Saturday, June 23, 2012

The Smoking Gun

In an historical context, it's ironic that Barack Obama should claim executive privilege this week.

For two years, Richard Nixon got away with telling the American people that he was not involved in the Watergate coverup.

As time passed, fewer and fewer Americans believed what Nixon said, but his story (until he was forced to acknowledge otherwise) was that he hadn't known of the involvement of high–ranking White House officials until long after the break–in — and he stuck by that story.

Until the summer of 1973, when the existence of Nixon's White House recording system was revealed, it was Nixon's word against former White House counsel John Dean's. The knowledge that there were tapes of Oval Office conversations meant there was evidence that could prove which one was telling the truth.

Nixon resisted all attempts to force him to relinquish the tapes; he insisted they were protected by the principle known as executive privilege. But, in August 1974, the matter was before the Supreme Court, which ruled that Nixon had to turn over recordings of Oval Office conversations that Congress had been demanding and that Nixon had been trying to keep confidential.

The tapes included a conversation Nixon had with his chief of staff, Bob Haldeman, 40 years ago today — less than a week after the break–in — that clearly showed Nixon's complicity.

Earlier in 1974, Nixon agreed to release edited transcripts of certain conversations that had been subpoenaed — and those transcripts included conversations that occurred long before the one in which Nixon claimed to learn of the involvement of the higher–ups, but the earliest conversation in those transcripts had taken place in September 1972.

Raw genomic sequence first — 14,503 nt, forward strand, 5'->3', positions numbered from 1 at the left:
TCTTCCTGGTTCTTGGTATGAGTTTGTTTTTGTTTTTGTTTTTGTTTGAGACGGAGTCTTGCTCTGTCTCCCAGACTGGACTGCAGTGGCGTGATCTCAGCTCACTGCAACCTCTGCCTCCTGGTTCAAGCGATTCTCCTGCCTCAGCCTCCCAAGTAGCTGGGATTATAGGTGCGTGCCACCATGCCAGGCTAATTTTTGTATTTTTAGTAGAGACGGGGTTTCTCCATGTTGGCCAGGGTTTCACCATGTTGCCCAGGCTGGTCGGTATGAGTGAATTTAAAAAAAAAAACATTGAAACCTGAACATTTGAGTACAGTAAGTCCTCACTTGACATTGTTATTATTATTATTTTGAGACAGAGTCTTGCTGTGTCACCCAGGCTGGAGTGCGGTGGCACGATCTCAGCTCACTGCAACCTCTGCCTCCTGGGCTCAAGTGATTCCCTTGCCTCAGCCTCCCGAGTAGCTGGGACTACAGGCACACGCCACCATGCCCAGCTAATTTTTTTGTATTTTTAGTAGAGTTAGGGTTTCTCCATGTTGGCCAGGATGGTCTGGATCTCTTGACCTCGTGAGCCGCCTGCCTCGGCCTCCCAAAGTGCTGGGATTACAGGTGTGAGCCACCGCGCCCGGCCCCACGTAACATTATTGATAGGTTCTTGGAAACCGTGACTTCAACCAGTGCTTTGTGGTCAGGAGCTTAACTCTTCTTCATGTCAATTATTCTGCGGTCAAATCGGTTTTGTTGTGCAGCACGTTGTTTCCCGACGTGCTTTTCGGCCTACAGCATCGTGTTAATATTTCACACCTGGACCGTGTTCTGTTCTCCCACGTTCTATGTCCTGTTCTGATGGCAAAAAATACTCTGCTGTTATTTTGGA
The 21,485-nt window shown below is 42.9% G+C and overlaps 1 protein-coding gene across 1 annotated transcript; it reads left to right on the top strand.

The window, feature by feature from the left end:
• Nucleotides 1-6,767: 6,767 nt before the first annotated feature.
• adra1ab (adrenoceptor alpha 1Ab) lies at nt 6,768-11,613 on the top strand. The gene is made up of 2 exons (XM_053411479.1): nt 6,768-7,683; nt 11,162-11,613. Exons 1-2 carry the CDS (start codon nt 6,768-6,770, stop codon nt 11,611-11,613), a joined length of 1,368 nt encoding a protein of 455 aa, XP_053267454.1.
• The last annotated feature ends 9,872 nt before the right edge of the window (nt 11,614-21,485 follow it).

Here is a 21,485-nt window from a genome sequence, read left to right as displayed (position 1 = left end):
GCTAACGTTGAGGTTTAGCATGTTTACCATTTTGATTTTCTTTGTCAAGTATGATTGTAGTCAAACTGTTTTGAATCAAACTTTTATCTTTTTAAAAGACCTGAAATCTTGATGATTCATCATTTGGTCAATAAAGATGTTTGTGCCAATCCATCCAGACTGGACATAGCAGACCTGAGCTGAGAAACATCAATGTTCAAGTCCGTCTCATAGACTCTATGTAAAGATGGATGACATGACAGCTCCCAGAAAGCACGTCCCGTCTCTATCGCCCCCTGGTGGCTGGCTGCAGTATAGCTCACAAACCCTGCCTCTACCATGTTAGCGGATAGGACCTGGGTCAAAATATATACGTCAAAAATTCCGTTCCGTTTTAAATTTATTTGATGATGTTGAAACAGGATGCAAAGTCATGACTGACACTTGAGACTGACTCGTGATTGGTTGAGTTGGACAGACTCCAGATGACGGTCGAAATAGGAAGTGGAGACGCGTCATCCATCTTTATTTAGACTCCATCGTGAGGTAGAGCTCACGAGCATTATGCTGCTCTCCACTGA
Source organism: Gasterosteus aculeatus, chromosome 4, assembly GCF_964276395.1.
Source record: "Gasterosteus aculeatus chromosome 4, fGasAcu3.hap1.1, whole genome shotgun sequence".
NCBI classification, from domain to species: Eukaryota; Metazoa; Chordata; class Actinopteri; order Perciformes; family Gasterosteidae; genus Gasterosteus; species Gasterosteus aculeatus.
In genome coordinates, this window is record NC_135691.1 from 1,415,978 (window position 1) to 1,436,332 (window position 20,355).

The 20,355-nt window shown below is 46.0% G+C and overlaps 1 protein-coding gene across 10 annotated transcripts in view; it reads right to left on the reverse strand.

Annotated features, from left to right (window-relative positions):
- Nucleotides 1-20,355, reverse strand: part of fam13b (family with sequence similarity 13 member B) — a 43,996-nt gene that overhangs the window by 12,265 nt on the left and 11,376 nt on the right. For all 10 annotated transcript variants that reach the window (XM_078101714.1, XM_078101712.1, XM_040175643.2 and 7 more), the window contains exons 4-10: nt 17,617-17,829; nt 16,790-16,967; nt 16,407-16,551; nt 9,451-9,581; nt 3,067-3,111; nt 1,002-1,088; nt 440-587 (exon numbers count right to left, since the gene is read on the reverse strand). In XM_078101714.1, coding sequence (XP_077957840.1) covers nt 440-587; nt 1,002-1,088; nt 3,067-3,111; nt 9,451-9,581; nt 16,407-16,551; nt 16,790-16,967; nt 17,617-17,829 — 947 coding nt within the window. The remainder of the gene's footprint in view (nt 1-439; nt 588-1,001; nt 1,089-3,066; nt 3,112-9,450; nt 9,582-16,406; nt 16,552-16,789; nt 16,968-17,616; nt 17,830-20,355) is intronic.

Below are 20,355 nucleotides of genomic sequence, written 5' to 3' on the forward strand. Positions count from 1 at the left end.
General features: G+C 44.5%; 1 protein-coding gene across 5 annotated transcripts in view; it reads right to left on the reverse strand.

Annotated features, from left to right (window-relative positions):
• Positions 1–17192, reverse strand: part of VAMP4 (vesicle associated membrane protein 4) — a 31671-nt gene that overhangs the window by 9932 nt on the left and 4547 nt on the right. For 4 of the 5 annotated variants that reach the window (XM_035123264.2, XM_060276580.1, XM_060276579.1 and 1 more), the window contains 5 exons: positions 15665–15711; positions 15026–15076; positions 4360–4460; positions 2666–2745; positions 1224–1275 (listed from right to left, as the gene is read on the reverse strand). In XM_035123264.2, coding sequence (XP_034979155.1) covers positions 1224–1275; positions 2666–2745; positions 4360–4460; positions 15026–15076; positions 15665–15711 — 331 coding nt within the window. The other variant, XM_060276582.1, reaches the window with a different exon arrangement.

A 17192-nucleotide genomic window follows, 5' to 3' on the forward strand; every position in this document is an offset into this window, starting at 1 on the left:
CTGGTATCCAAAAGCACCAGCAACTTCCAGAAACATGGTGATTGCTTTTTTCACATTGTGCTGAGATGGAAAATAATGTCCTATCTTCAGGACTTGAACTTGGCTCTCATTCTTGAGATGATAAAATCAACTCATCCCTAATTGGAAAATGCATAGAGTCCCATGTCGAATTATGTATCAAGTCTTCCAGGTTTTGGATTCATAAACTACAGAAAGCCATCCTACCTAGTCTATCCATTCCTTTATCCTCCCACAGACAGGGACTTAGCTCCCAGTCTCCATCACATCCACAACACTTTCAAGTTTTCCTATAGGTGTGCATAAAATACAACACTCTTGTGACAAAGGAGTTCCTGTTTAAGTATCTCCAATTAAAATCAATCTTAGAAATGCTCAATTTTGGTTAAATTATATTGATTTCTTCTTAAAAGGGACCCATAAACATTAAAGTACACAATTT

But as I wrote a few days ago, taped evidence of the first known conversation about Watergate in which Nixon participated was tampered with. No one will ever know what was really said on that occasion.

The tape of the June 23, 1972, conversation came to be known as "the smoking gun" because it proved that Nixon was an active participant in the coverup long before he acknowledged learning the details.

But it revealed more than that. It exposed aspects of Nixon's personality that had been hidden from public view.

In fact, the real smoking gun may have been destroyed in the mysterious "18½–minute gap" in a tape of a conversation between Nixon, Haldeman and John Ehrlichman three days earlier. Nixon's secretary, Rose Mary Woods, took the fall for that one, claiming to have erased it by mistake while working on the transcription, but it remains suspicious.

The meticulous notes that Haldeman always took at such meetings suggested that the conversation dealt primarily with Watergate, and electronics experts concluded that the gap was the result of at least four separate erasures — not one long one.

Consequently, the conversation that took place 40 years ago today may not have been the first time that Nixon and Haldeman spoke about the matter. But it's the first one of which evidence is known to exist.